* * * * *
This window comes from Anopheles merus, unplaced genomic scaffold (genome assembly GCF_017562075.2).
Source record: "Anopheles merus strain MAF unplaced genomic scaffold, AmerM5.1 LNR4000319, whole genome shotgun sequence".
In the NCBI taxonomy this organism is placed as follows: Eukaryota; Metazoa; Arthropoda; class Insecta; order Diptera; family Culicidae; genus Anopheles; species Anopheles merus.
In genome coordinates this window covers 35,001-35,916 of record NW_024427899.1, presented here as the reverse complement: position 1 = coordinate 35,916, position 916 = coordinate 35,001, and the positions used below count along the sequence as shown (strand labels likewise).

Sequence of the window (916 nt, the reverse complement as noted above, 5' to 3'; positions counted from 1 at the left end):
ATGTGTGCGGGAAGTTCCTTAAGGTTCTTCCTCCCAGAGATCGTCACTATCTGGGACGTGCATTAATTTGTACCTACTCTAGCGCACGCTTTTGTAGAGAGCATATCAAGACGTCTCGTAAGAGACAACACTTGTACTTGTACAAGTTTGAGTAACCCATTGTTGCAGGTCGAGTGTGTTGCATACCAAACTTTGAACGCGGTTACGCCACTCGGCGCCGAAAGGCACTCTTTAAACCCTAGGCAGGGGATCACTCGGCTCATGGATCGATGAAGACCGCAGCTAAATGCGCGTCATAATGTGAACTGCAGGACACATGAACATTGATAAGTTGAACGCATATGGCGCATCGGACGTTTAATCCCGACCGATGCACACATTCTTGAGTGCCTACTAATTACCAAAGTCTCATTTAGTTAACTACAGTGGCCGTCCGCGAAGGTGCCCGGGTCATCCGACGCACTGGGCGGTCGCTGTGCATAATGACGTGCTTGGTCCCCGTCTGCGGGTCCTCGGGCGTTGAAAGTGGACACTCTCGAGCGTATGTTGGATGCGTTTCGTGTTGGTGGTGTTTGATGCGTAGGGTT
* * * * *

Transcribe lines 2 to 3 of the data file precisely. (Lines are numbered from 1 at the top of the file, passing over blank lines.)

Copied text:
Source record: "Anopheles merus strain MAF unplaced genomic scaffold, AmerM5.1 LNR4000319, whole genome shotgun sequence".
In the NCBI taxonomy this organism is placed as follows: Eukaryota; Metazoa; Arthropoda; class Insecta; order Diptera; family Culicidae; genus Anopheles; species Anopheles merus.